Getting from where you are to where you want to be is not simple. Goals always have multiple facets. In fact, goals can be so complex that the challenge of achieving any goal can seem overwhelming and unobtainable.

But they’re not.

Goals are achievable.

Achieving a goal requires a person to start somewhere. And where you start is a very important consideration.

So where to start?

My current goal pursuit, the attainment of MovNat Cert III, means that I have to (at a minimum) run a long way quickly, squat on one leg, carry large amounts of weight over distance and have feet tough enough to do all of this without my shoes!

And that’s the short list!

In achieving this goal I’ve cryptically suggested that the best place to start is EVERYWHERE! All at once. Now I know that this idea might seem counter-intuitive but trust me. It works! And it’s necessary.

Starting EVERYWHERE takes planning. The planning will take time. And the pursuit of your goal will demand your full attention. Of course it will. That’s why the achievement of any goal is celebrated. Not because it was easy, but because it was the result of effort.

What do I mean by starting everywhere?

 

Enter, Dave Brailsford!

Dave Brailsford had an interesting job in 2010: General Manager of Team Sky, Great Britain’s professional cycling team. 

Prior to Dave’s stewardship of the team no British cyclist had ever one the Tour de France. So you might think that this history would mean that Dave’s job carried no high expectations.

That might be true except Dave believed in something novel. Something that he called the “aggregation of marginal gains.” According to Dave, if you improved every area related to cycling by just 1 percent, then those small gains would add up to a remarkable improvement.

“A 1 percent margin for improvement in everything you do.” Says, Dave!

One question you might ask is this, “What ‘relates’ to cycling?” If that was your question, then it was a very good one.

Here’s a few things that made Dave’s list of ‘everything’: nutrition of the riders, their weekly training program, the ergonomics of the bike seat, the weight of the tires. These things seem completely normal and appropriate. No surprises really.

But Dave’s search for 1 percent improvements did not stop with the obvious. Other things that made the list included the following: finding the pillow that offered the best sleep and taking it on tour, testing for the most effective type of massage gel, teaching riders the best way to wash their hands to avoid infection. And on and on and on!

The search for 1 percent improvements had no limits. EVERYTHING was relevant. If it could be improved, it as on the list.

It was Dave’s firm belief that if the staff and the riders could successfully execute his 1 percent strategy, then Team Sky would be in a position to win the Tour de France in five years time.

They won it in three!

In 2012, Team Sky rider Sir Bradley Wiggins became the first British cyclist to win the Tour de France.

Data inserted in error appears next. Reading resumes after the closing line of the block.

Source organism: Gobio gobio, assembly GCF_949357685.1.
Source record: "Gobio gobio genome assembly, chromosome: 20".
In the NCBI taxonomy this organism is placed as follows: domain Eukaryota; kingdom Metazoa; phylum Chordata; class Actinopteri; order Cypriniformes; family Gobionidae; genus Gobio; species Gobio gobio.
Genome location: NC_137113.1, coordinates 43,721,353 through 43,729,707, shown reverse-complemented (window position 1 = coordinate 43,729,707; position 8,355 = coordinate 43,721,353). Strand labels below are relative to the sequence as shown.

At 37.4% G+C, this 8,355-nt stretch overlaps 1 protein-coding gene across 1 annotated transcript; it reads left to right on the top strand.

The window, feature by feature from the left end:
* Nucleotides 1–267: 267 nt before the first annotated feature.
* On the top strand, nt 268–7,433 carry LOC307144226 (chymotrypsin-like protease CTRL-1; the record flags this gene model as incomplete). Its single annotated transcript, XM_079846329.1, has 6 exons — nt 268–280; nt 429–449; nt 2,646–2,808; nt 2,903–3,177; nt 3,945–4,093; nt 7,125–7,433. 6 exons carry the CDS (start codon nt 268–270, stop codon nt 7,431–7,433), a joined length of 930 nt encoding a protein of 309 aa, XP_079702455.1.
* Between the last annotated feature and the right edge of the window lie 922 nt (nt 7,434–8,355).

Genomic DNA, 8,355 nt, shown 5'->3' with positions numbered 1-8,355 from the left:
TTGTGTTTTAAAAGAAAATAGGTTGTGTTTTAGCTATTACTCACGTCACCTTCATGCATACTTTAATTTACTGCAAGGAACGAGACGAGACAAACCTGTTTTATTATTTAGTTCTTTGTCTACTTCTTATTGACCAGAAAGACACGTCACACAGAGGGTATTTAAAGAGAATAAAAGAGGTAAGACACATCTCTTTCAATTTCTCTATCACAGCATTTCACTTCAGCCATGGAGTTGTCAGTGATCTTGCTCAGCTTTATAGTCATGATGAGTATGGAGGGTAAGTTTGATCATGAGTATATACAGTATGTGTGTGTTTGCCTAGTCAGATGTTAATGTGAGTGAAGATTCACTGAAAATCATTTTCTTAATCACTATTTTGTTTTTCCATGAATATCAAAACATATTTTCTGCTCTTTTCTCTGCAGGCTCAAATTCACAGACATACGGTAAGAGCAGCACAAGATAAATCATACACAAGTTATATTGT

At the 2012 Olympic Games Dave headed the cycling team and the UK dominated the competition; winning 70 percent of the gold medals available.

The success of Great Britain’s cycling team under Dave’s 1 percent guidance prompted many  commenters, historians and critics to assert that the British cycling feats in the Olympics and the Tour de France over the past 10 years have been the most successful in modern cycling history.

So now that I have your attention. What’s with the Aggregation of Marginal Gains?

 

The Aggregation of Marginal Gains

First, the theory of Marginal Gains is not confined to cycling.

Losing weight, building a business, traveling the world or any other goal. All of these objectives are relevant to the theory of Marginal Gains.

Second, your progress using this theory is not immediately noticeable. Making choices that strive to be 1% better (at something … anything) than you were yesterday might not impact you very much on any given day. But as time goes on ALL small improvements compound.

In my experience, the revelatory thing about Marginal Gains is that at some point along the journey you feel as though you’ve arrived! And when you do arrive (and you will) the world around feels very different. It’s the same. But different. Better! And you suddenly realise that you’ve made progress! Curiously, you’re not quite sure what the ‘one thing’* you did was that lead you to this progressive moment was, but there you are. Remarkable!

 * It was never one thing!

In my lead up to MovNat III, I’ve chosen to use the philosophy and practice of Marginal Gains.

How this works in my practice is a tale I’m happy to share with you dear readers.

Next week? What is the ‘everything’ that goes into a MovNat Cert III preparation? Here’s a few things on my ‘everything’ list: sleep, mindfulness, cold therapy, food and a whole lot more.

Damien Norris is the founder and senior whole-body movement and lifestyle coach at The Wilding Project (LINK), Perth Western Australia.

Recently featured in TEDxPerth (LINK), Damien teaches children, young people, adults and seniors how to move and live a full life!

Olympic Fun & Fitness and The Wilding Project like Rewilding is dedicated to a movement rich life. Programs like Gymnastics, GymFIT, FootyEDGE, Parkour, Workplace Athletes, ActiveAgers and more all follow a simple philosophy, “Learn to move well and then never stop.”

Damien Norris